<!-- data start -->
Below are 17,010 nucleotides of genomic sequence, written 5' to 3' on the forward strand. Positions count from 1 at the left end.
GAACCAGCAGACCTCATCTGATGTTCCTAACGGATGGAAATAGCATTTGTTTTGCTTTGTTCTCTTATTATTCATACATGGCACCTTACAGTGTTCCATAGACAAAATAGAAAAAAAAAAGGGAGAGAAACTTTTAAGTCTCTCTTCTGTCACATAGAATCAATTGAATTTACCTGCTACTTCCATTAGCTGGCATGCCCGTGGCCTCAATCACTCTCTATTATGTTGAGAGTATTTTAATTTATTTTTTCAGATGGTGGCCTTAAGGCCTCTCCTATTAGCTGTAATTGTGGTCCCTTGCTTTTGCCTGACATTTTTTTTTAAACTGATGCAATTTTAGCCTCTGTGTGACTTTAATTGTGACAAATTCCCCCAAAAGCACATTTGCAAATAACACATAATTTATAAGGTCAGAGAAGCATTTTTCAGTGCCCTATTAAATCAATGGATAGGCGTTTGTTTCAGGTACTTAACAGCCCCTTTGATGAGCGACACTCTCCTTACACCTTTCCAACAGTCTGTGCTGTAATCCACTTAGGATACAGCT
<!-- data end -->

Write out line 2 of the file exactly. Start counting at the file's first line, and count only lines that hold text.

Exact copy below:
GAACCAGCAGACCTCATCTGATGTTCCTAACGGATGGAAATAGCATTTGTTTTGCTTTGTTCTCTTATTATTCATACATGGCACCTTACAGTGTTCCATAGACAAAATAGAAAAAAAAAAGGGAGAGAAACTTTTAAGTCTCTCTTCTGTCACATAGAATCAATTGAATTTACCTGCTACTTCCATTAGCTGGCATGCCCGTGGCCTCAATCACTCTCTATTATGTTGAGAGTATTTTAATTTATTTTTTCAGATGGTGGCCTTAAGGCCTCTCCTATTAGCTGTAATTGTGGTCCCTTGCTTTTGCCTGACATTTTTTTTTAAACTGATGCAATTTTAGCCTCTGTGTGACTTTAATTGTGACAAATTCCCCCAAAAGCACATTTGCAAATAACACATAATTTATAAGGTCAGAGAAGCATTTTTCAGTGCCCTATTAAATCAATGGATAGGCGTTTGTTTCAGGTACTTAACAGCCCCTTTGATGAGCGACACTCTCCTTACACCTTTCCAACAGTCTGTGCTGTAATCCACTTAGGATACAGCT